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This pilot means progress.

With recent record-breaking years of megafire, and devastated communities across the state, it’s not surprising that fire is on lawmakers’ minds. In the 2016 legislative session, lawmakers explored tools for creating more fire-resilient forests, including the passage of House Bill 2928, the Forest Resiliency Burning Pilot project. The bill provides funding for prescribed fire on at-risk forests, as well as an exploration of current barriers to expanding the role of controlled fire in creating and maintaining fire-resilient forests.

We’re proud to say the Washington Prescribed Fire Council and our partner organizations are at the heart of this landmark effort to expand the use of prescribed fire, reduce megafire risk to communities and restore Washington's forests and streams.

Clearing the Air

Clean air is important, and no one likes smoke. Even small amounts can be harmful to people with sensitive health, including infants, people over 65, and those with heart and lung disease.

But the reality is that we live in a fire-dependent landscape where smoke is inevitable.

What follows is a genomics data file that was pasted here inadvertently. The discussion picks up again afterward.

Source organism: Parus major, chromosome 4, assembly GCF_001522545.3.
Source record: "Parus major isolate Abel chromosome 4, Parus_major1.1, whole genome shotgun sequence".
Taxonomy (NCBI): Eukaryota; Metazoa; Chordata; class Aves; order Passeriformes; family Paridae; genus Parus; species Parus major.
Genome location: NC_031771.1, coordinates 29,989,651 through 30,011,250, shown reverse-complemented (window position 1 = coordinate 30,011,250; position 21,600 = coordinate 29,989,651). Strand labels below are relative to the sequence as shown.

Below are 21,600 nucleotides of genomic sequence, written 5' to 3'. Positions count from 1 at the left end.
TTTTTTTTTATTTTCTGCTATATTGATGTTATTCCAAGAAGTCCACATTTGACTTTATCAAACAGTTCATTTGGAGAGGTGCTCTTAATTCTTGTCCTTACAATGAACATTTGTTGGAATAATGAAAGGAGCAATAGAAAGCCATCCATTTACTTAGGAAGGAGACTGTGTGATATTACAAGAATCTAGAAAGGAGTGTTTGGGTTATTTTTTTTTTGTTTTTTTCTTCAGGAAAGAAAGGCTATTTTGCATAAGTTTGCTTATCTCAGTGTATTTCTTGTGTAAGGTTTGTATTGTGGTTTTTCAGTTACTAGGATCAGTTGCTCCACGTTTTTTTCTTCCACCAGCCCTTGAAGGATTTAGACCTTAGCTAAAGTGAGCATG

We must encourage public awareness of controlled fire. It is effective, predictable and safer than wildfire. And prescribed burn teams actively work with air quality regulators to minimize smoke levels near populated areas.

Prescribed fire is essential for healthy forests and can help reduce (though not eliminate) heavy smoke exposure and other risks from wildfire. Prescribed fire is what Washington needs now — and our lawmakers agree.

Washington Smoke Information

Good Fire Gets Recognized

Over the next two years, the pilot directs the Department of Natural Resources to work closely with the Prescribed Fire Council, Tapash Sustainable Forest Collaborative, North Central Washington Forest Health Collaborative and the Northeast Washington Forestry Coalition to:

  • talk about forest resiliency and the restorative role of controlled burning
  • encourage successful completion of planned burns by giving approval on burn permits a minimum of 24 hours in advance of a planned burn, and make it easier to complete multi-day burns
  • monitor how much smoke was planned for and ultimately created by forest resiliency burning
  • track outcomes and make recommendations for potential updates to the DNR Smoke Management Plan

Learn More

Complete Info on Pilot Partners + Burns

Collaboration is Key

Washington Prescribed Fire Council is a collaborative group working to protect, conserve and expand the safe use of prescribed fire in our state. 

We are grateful to our over 50 member organizations and many committed partners who helped make the Forest Resiliency Burning Pilot a reality. In alignment with our mission and work over the last five years, one of the Council's main roles in the pilot will be opening up lines of communication between the public and fire teams about how controlled burning works, and why it matters. Together, we are putting fire to work for Washington.